Barak Wins Race For Prime Minister, Major Parties Lose Ground in Knesset
(May 18, 1999)
Barak won a majority of the Jewish vote (51.5%-48.3%), but the margin of victory was clearly attributable to the overwhelming support 94.3% he got from non-Jews. In Jerusalem (64.5%-35.4%), the West Bank (81.4%-18.5%), and Gaza Strip (92%-7.9%), Netanyahu won convincingly; however, he lost badly in the other major cities (Tel Aviv, 64.2%-35.6%; Haifa, 67.8%-32.1%) and the Golan Heights (58.5%-41.4%).
The One Israel slate (composed of the Labor, Meimad, and Gesher parties) headed by Barak garnered the most votes, but still won only 22% of the 120 seats at stake. In fact, this coalition won only 26 seats compared to the 34 Labor alone had in the 14th Knesset. This is the lowest number of seats the party has ever held since the founding of Israel.
The results for the Likud were even worse. The party had 32 seats in the previous Knesset and won only 19 this time. The last time the party had so few seats was in the 9th Knesset. The other big losers in this election were the Tsomet and Third Way parties, which failed to win any seats.
The Center Party formed this year with Yitzhak Mordechai as its leader also had a disappointing showing, winning only 6 seats. Mordechai dropped out of the race for Prime Minister at the last minute when it was clear he had no chance to win and his decision is viewed as having helped Barak win.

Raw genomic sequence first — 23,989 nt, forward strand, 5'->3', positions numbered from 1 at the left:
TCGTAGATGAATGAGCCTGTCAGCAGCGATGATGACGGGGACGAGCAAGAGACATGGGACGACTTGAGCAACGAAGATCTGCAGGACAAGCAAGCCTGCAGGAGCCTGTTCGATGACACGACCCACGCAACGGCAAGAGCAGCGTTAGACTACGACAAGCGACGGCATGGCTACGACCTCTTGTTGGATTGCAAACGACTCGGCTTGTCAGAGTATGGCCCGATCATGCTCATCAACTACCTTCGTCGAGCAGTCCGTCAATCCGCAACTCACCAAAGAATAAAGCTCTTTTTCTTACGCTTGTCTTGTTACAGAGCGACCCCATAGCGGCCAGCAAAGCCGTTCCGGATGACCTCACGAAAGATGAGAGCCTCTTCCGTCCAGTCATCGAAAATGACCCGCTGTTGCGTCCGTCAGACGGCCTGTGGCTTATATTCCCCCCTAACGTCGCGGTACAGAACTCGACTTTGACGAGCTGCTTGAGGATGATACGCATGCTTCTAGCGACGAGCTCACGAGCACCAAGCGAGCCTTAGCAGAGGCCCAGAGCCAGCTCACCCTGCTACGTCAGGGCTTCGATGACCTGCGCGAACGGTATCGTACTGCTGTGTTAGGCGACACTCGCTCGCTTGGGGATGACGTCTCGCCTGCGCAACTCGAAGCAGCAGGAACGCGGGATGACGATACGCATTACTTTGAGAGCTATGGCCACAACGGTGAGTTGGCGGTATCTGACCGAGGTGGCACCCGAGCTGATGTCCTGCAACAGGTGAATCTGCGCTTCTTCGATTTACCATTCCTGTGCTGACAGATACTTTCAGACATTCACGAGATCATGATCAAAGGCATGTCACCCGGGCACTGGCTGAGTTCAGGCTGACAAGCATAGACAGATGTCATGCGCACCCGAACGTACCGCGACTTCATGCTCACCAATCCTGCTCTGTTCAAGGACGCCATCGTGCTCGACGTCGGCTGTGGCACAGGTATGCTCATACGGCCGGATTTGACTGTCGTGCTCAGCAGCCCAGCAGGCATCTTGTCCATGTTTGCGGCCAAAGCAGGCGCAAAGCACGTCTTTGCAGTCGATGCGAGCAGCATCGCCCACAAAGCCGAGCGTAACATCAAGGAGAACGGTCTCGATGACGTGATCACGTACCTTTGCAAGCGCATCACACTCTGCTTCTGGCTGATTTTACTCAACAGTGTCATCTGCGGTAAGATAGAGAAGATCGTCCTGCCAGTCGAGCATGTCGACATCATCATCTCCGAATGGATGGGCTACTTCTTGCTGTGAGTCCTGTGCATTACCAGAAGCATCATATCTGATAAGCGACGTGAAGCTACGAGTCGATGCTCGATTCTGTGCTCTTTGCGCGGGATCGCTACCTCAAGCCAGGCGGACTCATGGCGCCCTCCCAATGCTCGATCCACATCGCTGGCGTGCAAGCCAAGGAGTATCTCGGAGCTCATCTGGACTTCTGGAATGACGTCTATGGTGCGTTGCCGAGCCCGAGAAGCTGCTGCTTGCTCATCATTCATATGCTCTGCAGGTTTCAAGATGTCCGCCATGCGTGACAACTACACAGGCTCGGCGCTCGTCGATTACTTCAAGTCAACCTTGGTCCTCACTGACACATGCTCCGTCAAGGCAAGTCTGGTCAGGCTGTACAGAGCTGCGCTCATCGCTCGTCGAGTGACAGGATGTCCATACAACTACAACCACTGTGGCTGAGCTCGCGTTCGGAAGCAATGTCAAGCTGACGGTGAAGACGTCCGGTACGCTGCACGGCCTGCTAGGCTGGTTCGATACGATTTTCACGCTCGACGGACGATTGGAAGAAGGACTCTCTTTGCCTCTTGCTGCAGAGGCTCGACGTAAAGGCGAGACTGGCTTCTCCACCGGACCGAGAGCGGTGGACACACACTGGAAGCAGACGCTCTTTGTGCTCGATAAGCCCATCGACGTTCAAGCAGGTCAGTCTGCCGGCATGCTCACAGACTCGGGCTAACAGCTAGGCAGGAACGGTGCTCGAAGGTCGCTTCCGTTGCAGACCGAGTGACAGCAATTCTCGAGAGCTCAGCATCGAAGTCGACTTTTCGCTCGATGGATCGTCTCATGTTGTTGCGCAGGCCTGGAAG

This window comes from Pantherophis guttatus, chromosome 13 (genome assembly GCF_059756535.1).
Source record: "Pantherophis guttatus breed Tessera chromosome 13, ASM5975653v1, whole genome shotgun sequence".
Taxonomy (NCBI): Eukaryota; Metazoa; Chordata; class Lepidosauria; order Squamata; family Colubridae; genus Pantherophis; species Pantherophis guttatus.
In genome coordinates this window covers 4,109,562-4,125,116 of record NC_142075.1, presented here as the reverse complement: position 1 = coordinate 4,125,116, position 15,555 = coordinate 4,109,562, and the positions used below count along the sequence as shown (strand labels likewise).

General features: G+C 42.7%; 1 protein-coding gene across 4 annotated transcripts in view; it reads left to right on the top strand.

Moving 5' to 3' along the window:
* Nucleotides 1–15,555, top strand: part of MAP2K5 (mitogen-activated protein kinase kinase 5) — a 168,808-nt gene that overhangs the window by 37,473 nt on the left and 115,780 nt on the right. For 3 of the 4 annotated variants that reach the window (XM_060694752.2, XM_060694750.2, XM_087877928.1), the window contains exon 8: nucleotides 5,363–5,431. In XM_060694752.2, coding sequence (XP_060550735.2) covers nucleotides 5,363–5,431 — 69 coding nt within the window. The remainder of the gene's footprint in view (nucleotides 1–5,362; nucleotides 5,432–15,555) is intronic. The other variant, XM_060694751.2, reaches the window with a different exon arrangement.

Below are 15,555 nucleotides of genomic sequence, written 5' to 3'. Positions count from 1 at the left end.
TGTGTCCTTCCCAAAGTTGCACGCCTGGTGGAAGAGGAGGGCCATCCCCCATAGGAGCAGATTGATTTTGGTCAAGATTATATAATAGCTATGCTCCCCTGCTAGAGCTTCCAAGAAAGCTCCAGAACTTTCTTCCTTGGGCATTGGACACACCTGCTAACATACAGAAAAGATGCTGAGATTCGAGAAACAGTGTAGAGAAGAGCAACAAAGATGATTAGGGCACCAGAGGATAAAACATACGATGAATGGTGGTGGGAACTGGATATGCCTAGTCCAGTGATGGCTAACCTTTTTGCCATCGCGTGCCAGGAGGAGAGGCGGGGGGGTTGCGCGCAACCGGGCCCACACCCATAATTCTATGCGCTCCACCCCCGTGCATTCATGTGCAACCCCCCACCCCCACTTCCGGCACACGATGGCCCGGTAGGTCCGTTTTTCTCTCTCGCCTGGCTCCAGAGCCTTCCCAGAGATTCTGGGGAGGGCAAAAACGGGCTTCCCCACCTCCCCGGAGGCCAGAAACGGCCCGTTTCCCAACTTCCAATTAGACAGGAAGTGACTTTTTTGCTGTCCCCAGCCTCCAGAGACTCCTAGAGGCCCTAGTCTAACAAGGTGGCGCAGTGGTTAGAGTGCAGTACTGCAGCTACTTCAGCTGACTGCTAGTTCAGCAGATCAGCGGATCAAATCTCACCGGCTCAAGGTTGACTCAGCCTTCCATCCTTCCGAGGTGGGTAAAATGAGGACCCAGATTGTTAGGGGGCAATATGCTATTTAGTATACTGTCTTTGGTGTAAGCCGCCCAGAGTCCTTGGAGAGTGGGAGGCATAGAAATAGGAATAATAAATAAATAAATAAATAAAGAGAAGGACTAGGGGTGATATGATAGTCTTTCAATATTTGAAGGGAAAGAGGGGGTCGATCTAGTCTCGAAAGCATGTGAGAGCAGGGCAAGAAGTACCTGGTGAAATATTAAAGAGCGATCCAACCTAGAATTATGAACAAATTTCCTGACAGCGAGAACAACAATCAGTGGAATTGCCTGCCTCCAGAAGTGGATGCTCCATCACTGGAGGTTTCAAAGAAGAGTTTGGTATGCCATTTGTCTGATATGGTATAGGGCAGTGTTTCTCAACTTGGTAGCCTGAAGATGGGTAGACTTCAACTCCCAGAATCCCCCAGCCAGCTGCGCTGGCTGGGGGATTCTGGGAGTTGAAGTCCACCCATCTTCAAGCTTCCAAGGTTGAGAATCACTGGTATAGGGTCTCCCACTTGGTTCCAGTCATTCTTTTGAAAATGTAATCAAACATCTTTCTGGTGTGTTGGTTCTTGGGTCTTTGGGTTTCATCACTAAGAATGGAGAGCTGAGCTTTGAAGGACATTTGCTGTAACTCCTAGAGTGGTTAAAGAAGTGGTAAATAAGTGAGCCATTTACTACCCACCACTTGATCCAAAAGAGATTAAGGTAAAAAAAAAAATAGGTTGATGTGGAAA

A number of groups and parties did very well in this election. The religious Shas party's representation jumped from 10 to 17 seats despite its leader, Aryeh Deri, being recently convicted of serious crimes. Some analysts believe the election result may have been a backlash of religious voters' outraged by what they viewed as the unjust prosecution of Deri.
Instead of two Arab parties (Hadash and the Democratic Arab Party) with nine seats, the new Knesset will have 10 members from three parties Hadash (3), the United Arab List (5) and the National Democratic Alliance (2). The left of center Shinui party also increased its strength from one to six seats.
The growing population from the former Soviet Union also showed its strength in this election by raising the number of seats of its representatives from 7 to 10. This constituency also fragmented, however, with Natan Sharansky's Yisrael b'Aliyah party winning six seats, and the new Yisrael Beitenu party of Avigdor Lieberman (who endorsed Netanyahu) taking the remaining four.
One other major change in the makeup of the new Knesset is the increase in the number of female members from 9 to 14. Among this group is the first Arab woman to join the Knesset, Husniya Jabara, from Taibeh, who received the 10th Knesset slot on the Meretz Party list. This is the largest number of women ever to serve in the Israeli parliament.
FINAL ELECTION RESULTS
Note: The remaining lists obtained less than the required minimum for election (1.5% of the total vote):
Source: Jerusalem Post, (May 17, 1999); CNN, (May 18, 1999), Israeli Ministry of Foreign Affairs, Haaretz, (May 19, 1999)